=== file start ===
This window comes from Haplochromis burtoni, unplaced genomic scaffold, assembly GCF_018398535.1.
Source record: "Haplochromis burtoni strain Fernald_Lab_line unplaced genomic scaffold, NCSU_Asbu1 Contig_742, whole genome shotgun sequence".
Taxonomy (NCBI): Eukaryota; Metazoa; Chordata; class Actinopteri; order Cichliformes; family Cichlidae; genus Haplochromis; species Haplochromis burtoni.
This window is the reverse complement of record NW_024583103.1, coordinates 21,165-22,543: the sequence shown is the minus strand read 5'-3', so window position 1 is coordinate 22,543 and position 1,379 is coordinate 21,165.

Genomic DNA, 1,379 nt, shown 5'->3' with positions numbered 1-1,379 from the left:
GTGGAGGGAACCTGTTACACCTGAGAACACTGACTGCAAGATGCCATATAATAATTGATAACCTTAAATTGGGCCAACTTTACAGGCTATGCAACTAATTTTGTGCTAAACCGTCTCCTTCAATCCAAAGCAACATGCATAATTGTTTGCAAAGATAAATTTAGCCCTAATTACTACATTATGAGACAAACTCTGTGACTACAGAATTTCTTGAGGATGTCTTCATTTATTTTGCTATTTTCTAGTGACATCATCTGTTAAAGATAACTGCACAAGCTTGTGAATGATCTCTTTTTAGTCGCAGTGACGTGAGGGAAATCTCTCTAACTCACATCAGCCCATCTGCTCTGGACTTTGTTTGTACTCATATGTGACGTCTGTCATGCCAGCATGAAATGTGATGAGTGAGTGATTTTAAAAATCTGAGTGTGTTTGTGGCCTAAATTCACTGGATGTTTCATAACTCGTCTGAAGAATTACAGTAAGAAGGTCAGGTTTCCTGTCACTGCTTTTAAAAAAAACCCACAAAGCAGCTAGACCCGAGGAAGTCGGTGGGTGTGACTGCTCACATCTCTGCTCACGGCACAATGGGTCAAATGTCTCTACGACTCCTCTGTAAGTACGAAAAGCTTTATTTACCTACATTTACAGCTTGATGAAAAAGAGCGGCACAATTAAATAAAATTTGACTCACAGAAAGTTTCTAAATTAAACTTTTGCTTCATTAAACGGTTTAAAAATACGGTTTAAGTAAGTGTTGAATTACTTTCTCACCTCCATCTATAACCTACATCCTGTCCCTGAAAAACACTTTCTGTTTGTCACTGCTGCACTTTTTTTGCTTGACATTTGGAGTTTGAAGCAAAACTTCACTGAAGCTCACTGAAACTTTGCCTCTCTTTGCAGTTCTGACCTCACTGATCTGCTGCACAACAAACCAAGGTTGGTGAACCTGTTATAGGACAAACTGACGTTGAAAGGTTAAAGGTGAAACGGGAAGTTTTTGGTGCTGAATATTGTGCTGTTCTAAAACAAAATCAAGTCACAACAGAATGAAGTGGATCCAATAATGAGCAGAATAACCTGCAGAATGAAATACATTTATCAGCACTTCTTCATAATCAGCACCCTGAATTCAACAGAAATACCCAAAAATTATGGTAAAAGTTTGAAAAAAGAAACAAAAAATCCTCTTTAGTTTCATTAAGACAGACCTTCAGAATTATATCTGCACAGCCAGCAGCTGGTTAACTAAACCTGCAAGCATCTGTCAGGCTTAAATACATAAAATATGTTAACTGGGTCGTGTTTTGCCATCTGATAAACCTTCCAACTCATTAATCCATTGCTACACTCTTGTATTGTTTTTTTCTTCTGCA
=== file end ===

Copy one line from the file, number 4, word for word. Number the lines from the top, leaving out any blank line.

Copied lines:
This window is the reverse complement of record NW_024583103.1, coordinates 21,165-22,543: the sequence shown is the minus strand read 5'-3', so window position 1 is coordinate 22,543 and position 1,379 is coordinate 21,165.